30 January 2017
Cardinal Burke 'in office but out of power' as job handed to papal delegate
Appointment of papal delegate by Pope Francis means patron of the order is rendered powerless
The Pope’s most prominent critic, Cardinal Raymond Burke (pictured), has been stripped of his responsibilities after Francis announced a papal delegate would now exclusively manage relations between the Vatican and the Knights of Malta.
Cardinal Burke is currently the Order of Malta’s patron, a role whose main task is to be the Pope’s personal representative to the knights and point man for the Holy See.
But following the saga between the order and the Vatican - leading to the resignation of the Knights Grand Master, Matthew Festing - the Pope has ruled that his representative will, for the time being, perform the cardinal’s job.
It means that while Cardinal Burke is still technically be in office, he is out of power.
In a 27 January letter to the order’s interim leader, Ludwig Hoffmann von Rumerstein, Francis states that the delegate is to be “my sole spokesman…for everything about the order’s relations with the Holy See” and this will continue until the election of a new Grand Master.
The delegate is to work closely with Hoffman ensuring a “spiritual and moral renewal of the order” with a particular focus on those knights who have undertaken religious vows of poverty, chastity and obedience.
It is this quasi-monastic elite who hold the leadership positions of the world-wide organisation, and elect its leader. But sources inside the order say that formation processes for the fully professed were not sufficiently robust with questions being asked about the quality of religious life among this group of knights.
The decision by Francis to put his delegate in charge of the renewal work further sidelines Cardinal Burke, as another element of the patron’s job is to “promote the spiritual interests of the order”.
On Saturday, the sovereign council of the knights formally accepted the resignation of Matthew Festing, following a bitter public battle between the order and the Vatican over the sacking of a senior German knight, Albrecht von Boeselager.
Festing, with the support of Cardinal Burke, sacked and suspended von Boeselager for alleged involvement in the distribution of condoms, and claimed that the disciplinary action was in accordance with the wishes of the Holy See.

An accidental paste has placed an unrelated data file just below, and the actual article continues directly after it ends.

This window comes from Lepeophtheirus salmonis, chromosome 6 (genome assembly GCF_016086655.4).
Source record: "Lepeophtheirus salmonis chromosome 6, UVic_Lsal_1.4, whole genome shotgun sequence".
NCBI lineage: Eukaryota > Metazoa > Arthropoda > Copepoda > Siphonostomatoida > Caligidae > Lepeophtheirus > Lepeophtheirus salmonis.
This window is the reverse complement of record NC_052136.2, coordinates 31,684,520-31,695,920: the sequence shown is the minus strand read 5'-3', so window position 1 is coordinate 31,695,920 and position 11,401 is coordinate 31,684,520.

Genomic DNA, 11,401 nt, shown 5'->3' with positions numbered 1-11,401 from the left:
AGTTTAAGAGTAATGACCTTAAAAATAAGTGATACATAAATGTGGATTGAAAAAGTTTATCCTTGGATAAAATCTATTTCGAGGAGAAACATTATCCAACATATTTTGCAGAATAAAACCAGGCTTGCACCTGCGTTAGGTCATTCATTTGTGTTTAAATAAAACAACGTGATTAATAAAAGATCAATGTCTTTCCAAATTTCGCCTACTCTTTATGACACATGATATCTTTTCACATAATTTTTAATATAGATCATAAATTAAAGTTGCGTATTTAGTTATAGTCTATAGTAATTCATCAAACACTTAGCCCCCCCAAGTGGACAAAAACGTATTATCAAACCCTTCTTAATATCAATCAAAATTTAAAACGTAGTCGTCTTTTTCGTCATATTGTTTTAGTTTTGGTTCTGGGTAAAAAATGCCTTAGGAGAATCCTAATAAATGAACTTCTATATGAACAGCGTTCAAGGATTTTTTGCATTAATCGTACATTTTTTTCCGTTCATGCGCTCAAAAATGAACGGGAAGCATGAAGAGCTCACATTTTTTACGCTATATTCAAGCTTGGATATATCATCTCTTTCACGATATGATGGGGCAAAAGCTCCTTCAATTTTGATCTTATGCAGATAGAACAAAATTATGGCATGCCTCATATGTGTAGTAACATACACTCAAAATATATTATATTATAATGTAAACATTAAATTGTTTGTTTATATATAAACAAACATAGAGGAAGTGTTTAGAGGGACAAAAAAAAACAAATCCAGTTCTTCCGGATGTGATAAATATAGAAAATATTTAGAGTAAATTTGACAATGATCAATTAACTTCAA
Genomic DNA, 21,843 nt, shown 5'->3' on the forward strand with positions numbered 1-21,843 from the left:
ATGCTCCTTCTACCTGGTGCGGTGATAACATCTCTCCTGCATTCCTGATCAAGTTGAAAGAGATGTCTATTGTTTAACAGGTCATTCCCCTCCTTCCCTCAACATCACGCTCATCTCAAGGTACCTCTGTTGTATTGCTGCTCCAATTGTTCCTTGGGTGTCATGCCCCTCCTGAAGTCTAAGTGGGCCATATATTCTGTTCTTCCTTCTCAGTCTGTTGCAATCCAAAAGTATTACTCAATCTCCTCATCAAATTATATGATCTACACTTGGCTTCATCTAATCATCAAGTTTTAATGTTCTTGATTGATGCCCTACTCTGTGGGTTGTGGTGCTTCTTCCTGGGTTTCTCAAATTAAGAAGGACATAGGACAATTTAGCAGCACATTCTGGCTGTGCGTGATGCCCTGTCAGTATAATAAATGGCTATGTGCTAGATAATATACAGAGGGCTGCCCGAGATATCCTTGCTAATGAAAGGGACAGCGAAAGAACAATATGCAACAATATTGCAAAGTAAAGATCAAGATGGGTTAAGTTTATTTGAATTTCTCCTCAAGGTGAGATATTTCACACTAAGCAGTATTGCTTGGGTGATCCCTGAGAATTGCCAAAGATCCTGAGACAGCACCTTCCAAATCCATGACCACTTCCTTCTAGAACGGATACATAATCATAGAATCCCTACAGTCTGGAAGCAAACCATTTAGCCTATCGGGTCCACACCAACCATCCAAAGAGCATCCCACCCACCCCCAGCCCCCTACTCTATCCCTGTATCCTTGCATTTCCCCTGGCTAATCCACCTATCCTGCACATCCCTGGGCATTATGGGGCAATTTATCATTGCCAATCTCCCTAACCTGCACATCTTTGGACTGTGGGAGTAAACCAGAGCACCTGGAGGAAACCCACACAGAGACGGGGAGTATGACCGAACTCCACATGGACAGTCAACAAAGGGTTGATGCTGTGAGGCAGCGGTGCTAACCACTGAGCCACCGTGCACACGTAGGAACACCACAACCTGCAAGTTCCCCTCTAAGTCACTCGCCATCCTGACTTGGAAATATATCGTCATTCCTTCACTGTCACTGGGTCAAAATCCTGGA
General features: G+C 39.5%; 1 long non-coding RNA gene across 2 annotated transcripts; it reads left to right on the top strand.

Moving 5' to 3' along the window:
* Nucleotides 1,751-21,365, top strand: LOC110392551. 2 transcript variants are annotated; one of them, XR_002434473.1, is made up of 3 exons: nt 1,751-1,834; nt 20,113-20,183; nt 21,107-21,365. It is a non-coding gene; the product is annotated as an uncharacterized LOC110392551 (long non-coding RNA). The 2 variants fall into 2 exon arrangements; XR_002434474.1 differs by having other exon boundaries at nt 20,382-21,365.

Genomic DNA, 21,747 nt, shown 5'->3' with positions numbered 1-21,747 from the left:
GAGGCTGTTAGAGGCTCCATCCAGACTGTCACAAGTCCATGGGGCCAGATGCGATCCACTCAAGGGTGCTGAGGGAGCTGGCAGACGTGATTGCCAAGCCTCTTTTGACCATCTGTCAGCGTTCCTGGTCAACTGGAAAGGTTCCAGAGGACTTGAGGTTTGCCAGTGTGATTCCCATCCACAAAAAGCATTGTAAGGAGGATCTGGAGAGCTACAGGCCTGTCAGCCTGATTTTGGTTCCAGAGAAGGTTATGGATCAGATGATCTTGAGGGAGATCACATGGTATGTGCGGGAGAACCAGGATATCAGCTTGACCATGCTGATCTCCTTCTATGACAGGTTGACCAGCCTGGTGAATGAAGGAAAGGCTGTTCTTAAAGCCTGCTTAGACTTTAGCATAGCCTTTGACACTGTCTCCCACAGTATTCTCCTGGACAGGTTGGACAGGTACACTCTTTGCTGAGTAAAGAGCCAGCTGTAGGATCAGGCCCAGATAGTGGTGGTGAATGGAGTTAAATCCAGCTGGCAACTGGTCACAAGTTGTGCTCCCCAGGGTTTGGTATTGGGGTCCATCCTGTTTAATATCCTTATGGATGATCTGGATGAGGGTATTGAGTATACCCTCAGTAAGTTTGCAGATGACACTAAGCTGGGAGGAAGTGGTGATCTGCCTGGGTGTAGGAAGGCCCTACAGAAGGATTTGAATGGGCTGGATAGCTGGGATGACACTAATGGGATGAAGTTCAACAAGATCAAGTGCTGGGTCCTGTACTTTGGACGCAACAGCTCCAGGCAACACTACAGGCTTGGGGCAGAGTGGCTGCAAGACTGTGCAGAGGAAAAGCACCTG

But letters revealed the Pope never called for such a move to be taken and sparked a Vatican investigation into the matter.
It was this defiance of Francis’ wishes - and the knights public refusal to co-operate with the Holy See’s inquiry - which led to Festing’s resignation and the sidelining of Cardinal Burke, who has been a vocal critic of the Pope’s moves to give communion to divorced and remarried.
The cardinal has publicly challenged Francis about this matter and has even threatened to “formally correct” the Pope if he doesn’t respond to a series of questions that Burke and three other cardinals have submitted.
After Festing met with the Pope last week where he agreed to resign, it was reported that Cardinal Burke sought to dissuade him, with sources inside the knights saying he spent almost an hour trying to make Festing change his mind.
The outgoing Grand Master held firm, however, and his resignation has now been ratified. Furthermore, all actions taken by the order’s leadership after 6th December have been declared null and void while von Boesealger has been reinstated to his position as Grand Chancellor.
In his letter of 27 January the Pope also reassures the knights of their sovereignty: the 11th century crusader-era order have diplomatic relations with more than 100 countries including observer status of the United Nations.
Festing and his allies had claimed that due to their sovereignty the Vatican investigation into the sacking of von Boesealger was “judicially irrelevant” and said they would refuse to co-operate.
Nevertheless the Holy See commission, led papal diplomat Archbishop Silvano Tomasi, received hundreds of submissions from members inside the order which were swiftly submitted to Francis.
The Vatican always maintained that because the knights are a Catholic order who owe ultimate obedience to the Pope in matters regarding their religious life.
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